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Congresswoman Slaughter vows to fight for key domestic abuse law

Feb 23, 2018

Congresswoman Louise Slaughter discusses the Violence Against Women Act Thursday.
Credit Tianna Manon

Congresswoman Louise Slaughter will spend the next several months fighting to reauthorize a law she says contributed to decreasing rates of domestic violence.  

The Violence Against Women Act was first passed in 1994. The law beefs up law enforcement’s ability to arrest potential abusers, provides funding for local centers and programs to give aid to the abused and offers legal protections for victims.

The Fairport Democrat credits the law with contributing to the huge decrease in domestic abuse rates. In the last 24 years, national rates of reported abuse have fallen by 64 percent.

“Since it’s been enacted, the annual incidents of domestic violence has fallen by two-thirds,” said Slaughter. “That is a remarkable achievement. Not a lot of laws that we’ve passed have that kind of payoff and the reporting, which is most important, of domestic violence has increased by as much as 51 percent.”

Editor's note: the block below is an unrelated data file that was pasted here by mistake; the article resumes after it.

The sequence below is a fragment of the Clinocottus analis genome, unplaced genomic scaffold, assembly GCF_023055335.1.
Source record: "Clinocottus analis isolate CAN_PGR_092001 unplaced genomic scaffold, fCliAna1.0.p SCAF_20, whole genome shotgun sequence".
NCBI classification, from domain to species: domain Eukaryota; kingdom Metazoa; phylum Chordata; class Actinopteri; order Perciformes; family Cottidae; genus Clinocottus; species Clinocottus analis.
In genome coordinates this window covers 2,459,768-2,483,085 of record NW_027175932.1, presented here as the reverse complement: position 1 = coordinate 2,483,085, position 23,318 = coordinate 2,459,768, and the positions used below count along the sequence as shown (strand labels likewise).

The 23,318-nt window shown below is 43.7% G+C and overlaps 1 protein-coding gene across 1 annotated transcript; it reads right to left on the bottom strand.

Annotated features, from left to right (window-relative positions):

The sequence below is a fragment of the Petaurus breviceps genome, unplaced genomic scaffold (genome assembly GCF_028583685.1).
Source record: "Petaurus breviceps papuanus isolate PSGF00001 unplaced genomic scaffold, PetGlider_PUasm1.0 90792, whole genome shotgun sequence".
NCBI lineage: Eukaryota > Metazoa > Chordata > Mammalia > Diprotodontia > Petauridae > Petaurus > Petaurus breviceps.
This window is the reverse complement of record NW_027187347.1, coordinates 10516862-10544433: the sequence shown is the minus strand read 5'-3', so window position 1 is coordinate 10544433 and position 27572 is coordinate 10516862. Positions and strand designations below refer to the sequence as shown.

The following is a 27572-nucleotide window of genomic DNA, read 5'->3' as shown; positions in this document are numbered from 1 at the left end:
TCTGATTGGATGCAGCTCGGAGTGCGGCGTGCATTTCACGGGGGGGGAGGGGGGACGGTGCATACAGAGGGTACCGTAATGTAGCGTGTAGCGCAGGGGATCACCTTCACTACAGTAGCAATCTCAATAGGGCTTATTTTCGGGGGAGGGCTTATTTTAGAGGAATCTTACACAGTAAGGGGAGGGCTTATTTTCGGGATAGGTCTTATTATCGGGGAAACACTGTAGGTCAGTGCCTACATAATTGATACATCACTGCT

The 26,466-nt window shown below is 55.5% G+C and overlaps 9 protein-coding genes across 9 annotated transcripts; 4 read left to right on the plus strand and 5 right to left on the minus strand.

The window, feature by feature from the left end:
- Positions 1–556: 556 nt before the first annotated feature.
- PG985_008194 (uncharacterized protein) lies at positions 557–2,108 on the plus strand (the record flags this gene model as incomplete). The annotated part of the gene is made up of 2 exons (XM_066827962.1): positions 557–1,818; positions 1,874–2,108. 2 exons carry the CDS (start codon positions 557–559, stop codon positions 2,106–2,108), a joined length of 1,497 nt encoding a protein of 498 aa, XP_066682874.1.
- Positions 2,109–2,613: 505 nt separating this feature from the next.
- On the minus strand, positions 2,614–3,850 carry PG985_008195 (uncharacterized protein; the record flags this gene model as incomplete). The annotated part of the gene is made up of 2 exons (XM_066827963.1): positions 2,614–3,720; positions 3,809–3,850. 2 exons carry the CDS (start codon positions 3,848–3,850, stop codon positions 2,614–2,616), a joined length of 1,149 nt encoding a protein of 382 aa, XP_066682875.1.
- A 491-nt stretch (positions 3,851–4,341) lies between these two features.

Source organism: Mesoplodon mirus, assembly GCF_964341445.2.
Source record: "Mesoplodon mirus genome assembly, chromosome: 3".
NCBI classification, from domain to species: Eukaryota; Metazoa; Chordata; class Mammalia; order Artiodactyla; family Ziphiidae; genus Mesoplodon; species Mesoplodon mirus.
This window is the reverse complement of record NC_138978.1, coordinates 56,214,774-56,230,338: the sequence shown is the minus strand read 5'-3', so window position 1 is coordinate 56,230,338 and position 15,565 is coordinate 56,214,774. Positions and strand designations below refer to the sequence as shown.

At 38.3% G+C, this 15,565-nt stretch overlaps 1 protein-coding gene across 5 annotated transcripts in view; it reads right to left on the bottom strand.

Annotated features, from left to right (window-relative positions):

The law depends heavily on law enforcement and treating victims. Officers have the power to arrest potential abusers during a domestic violence call. In fact, they are mandated to do so. Officers must arrest potential abusers if they inflict felony-level abuse.

But critics say the law depends too much on over-policing and not enough on the roots of abuse, particularly on socio-economic status, which can be a big predictor for abuse. But Slaughter stands by the law and her claim of its impact.

“For the first time, I think people understood that it was going to be taken seriously and people have gone to jail over it,” she said. “We talk about when you go to the door on a domestic violence case. In the old days they used to go and they’d say ‘Oh I’m going to be fine, it’s ok,’ then they close the door and leave and she’d get beaten again.”

The grant also helps fund local organizations, like the YWCA, so victims can get proper aid to heal and move on with their lives.

“Monroe County alone this past year received $5 million in funding under the law just since it was last reauthorized,” said Slaughter.

That was in 2013 and, before that, it was reauthorized in 2005, both with changes to the law. Last time, immigrants and people who identify as LGBT were included in the reauthorization to allow victims of abuse protection from being deported if they report the abuse or leave their partner. Under a Republican administration however, the law is in danger. Slaughter says she worries the law won’t be reauthorized before it expires in September, at the end of the federal fiscal year.